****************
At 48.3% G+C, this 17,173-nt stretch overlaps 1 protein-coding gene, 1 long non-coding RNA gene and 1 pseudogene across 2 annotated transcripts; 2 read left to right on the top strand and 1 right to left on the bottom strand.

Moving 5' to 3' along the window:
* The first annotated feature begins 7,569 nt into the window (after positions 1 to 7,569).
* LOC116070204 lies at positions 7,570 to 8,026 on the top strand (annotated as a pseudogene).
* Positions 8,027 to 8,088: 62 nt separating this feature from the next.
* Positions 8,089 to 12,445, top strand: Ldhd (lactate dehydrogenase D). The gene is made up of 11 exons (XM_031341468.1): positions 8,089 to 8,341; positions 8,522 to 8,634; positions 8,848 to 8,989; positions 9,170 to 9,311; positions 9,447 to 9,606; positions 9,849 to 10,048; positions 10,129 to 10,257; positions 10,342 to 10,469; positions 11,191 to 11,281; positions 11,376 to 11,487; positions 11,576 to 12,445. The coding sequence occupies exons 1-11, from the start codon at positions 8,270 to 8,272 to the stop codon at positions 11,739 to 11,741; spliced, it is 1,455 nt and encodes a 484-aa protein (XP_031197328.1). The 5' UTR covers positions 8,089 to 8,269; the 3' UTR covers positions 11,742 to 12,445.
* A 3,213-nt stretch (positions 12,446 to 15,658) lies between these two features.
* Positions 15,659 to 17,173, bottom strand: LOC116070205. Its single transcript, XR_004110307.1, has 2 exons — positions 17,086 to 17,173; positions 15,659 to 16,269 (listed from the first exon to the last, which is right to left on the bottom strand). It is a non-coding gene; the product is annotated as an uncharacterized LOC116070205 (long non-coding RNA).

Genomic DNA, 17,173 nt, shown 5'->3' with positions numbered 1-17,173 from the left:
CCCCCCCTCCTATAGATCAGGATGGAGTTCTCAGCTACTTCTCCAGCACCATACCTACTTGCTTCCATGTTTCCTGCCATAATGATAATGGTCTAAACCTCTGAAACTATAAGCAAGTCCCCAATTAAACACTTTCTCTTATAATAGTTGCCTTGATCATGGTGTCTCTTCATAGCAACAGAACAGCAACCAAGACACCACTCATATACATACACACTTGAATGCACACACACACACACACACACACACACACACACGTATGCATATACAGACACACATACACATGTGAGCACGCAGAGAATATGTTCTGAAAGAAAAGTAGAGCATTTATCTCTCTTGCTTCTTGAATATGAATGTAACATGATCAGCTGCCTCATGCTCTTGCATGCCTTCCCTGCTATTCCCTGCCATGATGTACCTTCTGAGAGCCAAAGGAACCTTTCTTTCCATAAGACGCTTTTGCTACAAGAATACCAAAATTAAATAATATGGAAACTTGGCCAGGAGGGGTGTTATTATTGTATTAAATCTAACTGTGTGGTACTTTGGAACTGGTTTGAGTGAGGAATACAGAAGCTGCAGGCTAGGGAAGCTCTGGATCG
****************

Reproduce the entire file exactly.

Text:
At 48.3% G+C, this 17,173-nt stretch overlaps 1 protein-coding gene, 1 long non-coding RNA gene and 1 pseudogene across 2 annotated transcripts; 2 read left to right on the top strand and 1 right to left on the bottom strand.

Moving 5' to 3' along the window:
* The first annotated feature begins 7,569 nt into the window (after positions 1 to 7,569).
* LOC116070204 lies at positions 7,570 to 8,026 on the top strand (annotated as a pseudogene).
* Positions 8,027 to 8,088: 62 nt separating this feature from the next.
* Positions 8,089 to 12,445, top strand: Ldhd (lactate dehydrogenase D). The gene is made up of 11 exons (XM_031341468.1): positions 8,089 to 8,341; positions 8,522 to 8,634; positions 8,848 to 8,989; positions 9,170 to 9,311; positions 9,447 to 9,606; positions 9,849 to 10,048; positions 10,129 to 10,257; positions 10,342 to 10,469; positions 11,191 to 11,281; positions 11,376 to 11,487; positions 11,576 to 12,445. The coding sequence occupies exons 1-11, from the start codon at positions 8,270 to 8,272 to the stop codon at positions 11,739 to 11,741; spliced, it is 1,455 nt and encodes a 484-aa protein (XP_031197328.1). The 5' UTR covers positions 8,089 to 8,269; the 3' UTR covers positions 11,742 to 12,445.
* A 3,213-nt stretch (positions 12,446 to 15,658) lies between these two features.
* Positions 15,659 to 17,173, bottom strand: LOC116070205. Its single transcript, XR_004110307.1, has 2 exons — positions 17,086 to 17,173; positions 15,659 to 16,269 (listed from the first exon to the last, which is right to left on the bottom strand). It is a non-coding gene; the product is annotated as an uncharacterized LOC116070205 (long non-coding RNA).

Genomic DNA, 17,173 nt, shown 5'->3' with positions numbered 1-17,173 from the left:
CCCCCCCTCCTATAGATCAGGATGGAGTTCTCAGCTACTTCTCCAGCACCATACCTACTTGCTTCCATGTTTCCTGCCATAATGATAATGGTCTAAACCTCTGAAACTATAAGCAAGTCCCCAATTAAACACTTTCTCTTATAATAGTTGCCTTGATCATGGTGTCTCTTCATAGCAACAGAACAGCAACCAAGACACCACTCATATACATACACACTTGAATGCACACACACACACACACACACACACACACACACGTATGCATATACAGACACACATACACATGTGAGCACGCAGAGAATATGTTCTGAAAGAAAAGTAGAGCATTTATCTCTCTTGCTTCTTGAATATGAATGTAACATGATCAGCTGCCTCATGCTCTTGCATGCCTTCCCTGCTATTCCCTGCCATGATGTACCTTCTGAGAGCCAAAGGAACCTTTCTTTCCATAAGACGCTTTTGCTACAAGAATACCAAAATTAAATAATATGGAAACTTGGCCAGGAGGGGTGTTATTATTGTATTAAATCTAACTGTGTGGTACTTTGGAACTGGTTTGAGTGAGGAATACAGAAGCTGCAGGCTAGGGAAGCTCTGGATCG